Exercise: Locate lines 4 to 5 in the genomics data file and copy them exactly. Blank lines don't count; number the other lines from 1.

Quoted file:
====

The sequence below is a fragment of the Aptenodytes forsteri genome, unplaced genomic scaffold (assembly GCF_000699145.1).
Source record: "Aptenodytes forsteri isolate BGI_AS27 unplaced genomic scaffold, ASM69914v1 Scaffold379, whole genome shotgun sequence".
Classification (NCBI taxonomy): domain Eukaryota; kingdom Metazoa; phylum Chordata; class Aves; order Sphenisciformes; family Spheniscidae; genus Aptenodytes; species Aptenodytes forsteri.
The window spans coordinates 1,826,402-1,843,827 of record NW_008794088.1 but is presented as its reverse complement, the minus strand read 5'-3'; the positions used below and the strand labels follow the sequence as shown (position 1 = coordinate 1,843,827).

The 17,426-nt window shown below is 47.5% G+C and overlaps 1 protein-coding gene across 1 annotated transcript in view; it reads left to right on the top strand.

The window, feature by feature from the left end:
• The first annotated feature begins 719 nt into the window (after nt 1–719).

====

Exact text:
The window spans coordinates 1,826,402-1,843,827 of record NW_008794088.1 but is presented as its reverse complement, the minus strand read 5'-3'; the positions used below and the strand labels follow the sequence as shown (position 1 = coordinate 1,843,827).

The 17,426-nt window shown below is 47.5% G+C and overlaps 1 protein-coding gene across 1 annotated transcript in view; it reads left to right on the top strand.